A ghost town in Australia could get a fresh breath of life as the state government looks to turn it into a new eco-tourism destination. The abandoned town of Cossack, about 1480km north of Perth in Western Australia, was once the center of the colony’s pearling industry and was established as the first port in the northwestern part of the country. But just a few decades later, a new, larger port had been constructed in a nearby hamlet and the pearling industry had moved east to Broome, so by the 1950s, the town’s population had decamped elsewhere.
A collection of historic 19th-century bluestone buildings – some of the oldest in the state – remain on-site, including the Social History Museum in the town’s old courthouse that celebrates the town’s more lively days. A 5km-long heritage walking trail strolls past many of the sites of interest. But if plans move forward, Cossack could be transformed into a new environmentally-minded destination for tourists.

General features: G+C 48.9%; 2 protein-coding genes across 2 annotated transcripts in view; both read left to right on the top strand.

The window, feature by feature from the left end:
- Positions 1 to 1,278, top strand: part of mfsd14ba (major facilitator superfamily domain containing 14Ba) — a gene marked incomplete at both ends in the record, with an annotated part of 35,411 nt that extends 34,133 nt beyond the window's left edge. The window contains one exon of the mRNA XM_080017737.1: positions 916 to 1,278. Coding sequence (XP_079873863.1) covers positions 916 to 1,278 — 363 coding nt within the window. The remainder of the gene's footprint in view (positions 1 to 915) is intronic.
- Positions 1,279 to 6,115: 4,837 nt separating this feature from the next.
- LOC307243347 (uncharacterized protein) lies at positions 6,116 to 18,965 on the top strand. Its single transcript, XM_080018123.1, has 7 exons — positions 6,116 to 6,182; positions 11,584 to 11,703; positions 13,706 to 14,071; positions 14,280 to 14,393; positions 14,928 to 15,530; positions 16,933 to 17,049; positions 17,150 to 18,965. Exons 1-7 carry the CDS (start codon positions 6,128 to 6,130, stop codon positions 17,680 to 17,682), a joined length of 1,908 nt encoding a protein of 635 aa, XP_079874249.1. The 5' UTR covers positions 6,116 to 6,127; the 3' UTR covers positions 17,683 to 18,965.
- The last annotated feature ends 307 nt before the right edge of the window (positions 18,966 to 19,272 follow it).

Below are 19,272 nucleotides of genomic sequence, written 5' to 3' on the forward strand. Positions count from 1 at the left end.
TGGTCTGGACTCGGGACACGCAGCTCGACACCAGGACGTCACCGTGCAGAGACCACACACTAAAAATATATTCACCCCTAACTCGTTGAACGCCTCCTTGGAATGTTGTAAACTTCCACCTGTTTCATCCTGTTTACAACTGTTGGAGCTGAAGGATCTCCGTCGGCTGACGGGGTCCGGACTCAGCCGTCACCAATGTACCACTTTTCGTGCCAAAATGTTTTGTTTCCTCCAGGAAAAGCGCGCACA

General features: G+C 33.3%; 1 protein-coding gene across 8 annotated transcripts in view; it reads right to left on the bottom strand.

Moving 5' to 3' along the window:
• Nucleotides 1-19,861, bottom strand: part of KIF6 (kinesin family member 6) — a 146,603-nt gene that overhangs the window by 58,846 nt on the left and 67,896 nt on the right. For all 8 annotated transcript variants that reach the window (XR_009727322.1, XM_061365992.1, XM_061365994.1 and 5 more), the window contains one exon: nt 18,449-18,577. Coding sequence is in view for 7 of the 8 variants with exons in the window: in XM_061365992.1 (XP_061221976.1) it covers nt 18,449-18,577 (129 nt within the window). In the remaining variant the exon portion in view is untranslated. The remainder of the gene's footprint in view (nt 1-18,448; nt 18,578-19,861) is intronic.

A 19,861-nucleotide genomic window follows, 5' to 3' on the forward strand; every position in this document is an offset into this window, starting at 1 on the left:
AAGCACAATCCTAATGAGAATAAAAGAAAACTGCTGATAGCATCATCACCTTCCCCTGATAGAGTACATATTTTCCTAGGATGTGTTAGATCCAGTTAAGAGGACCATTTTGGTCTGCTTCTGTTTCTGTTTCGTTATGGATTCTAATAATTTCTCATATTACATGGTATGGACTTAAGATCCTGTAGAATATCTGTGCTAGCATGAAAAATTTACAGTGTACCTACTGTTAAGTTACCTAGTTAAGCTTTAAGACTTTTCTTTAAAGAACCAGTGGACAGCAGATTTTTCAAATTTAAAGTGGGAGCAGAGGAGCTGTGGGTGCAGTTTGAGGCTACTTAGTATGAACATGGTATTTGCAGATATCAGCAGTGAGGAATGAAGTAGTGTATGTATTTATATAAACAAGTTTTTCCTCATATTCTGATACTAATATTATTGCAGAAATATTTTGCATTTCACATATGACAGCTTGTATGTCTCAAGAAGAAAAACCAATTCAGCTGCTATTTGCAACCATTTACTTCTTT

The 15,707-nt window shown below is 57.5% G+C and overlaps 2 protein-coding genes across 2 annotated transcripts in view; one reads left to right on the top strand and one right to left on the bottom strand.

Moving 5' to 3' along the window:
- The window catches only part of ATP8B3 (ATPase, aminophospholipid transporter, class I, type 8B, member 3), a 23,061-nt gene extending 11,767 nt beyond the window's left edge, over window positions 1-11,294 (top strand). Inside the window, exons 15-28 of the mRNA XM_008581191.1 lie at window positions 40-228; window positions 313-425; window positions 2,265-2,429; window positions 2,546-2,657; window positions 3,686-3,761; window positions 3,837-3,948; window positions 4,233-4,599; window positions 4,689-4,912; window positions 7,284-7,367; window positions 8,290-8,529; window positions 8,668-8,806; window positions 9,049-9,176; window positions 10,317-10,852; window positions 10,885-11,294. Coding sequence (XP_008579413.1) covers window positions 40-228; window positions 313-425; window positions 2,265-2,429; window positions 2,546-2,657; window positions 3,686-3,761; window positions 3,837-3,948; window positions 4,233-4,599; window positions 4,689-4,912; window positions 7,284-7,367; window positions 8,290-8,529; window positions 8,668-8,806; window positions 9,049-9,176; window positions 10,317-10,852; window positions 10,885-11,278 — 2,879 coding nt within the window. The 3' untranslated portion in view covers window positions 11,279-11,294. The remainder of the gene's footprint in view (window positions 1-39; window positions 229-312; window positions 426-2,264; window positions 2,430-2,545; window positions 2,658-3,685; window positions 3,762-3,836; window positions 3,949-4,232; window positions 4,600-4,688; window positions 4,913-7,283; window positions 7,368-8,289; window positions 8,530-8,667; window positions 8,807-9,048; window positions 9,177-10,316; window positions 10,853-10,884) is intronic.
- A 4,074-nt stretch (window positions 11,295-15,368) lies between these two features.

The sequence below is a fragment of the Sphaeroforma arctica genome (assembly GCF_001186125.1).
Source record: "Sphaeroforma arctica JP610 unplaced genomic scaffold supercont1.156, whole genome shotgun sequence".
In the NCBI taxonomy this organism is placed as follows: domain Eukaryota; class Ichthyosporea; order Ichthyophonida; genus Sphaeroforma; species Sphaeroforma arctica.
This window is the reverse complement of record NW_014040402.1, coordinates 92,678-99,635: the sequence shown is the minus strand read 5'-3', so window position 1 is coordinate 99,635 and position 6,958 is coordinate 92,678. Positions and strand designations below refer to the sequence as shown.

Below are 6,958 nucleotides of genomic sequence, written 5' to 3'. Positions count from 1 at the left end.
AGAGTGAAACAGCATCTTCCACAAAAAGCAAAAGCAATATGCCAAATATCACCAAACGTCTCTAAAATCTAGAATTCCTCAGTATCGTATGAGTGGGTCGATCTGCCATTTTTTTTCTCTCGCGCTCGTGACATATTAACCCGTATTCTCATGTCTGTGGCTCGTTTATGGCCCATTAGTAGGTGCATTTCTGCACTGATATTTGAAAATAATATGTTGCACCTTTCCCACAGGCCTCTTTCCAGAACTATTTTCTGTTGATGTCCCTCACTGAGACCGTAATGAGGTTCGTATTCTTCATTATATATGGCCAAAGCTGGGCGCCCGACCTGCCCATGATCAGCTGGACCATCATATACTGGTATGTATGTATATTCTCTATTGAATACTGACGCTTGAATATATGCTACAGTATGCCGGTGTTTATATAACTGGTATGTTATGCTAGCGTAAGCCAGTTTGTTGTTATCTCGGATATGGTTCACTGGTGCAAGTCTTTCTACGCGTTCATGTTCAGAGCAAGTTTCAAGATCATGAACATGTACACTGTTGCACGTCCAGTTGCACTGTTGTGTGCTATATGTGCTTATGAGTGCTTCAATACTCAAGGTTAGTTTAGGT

"Favorable consideration will be given to proposals that entertain low-impact tourism development and ancillary uses such as high-quality eco-tourism accommodation, low-cost camping, cafes or galleries," the government’s call for ideas reads.
Travelers already have a budget, backpacker accommodation option in Cossack’s old police barracks, but the town’s redevelopment could provide even more choices. The government’s registration of interest document suggests that the new development could entail ‘low cost camping including tents, caravans and cabins’ as well as ‘high-quality eco-tourist accommodation such as deluxe camping or glamping with eco-tent and cabin style facilities’. Registrations of interest must be submitted by November 20.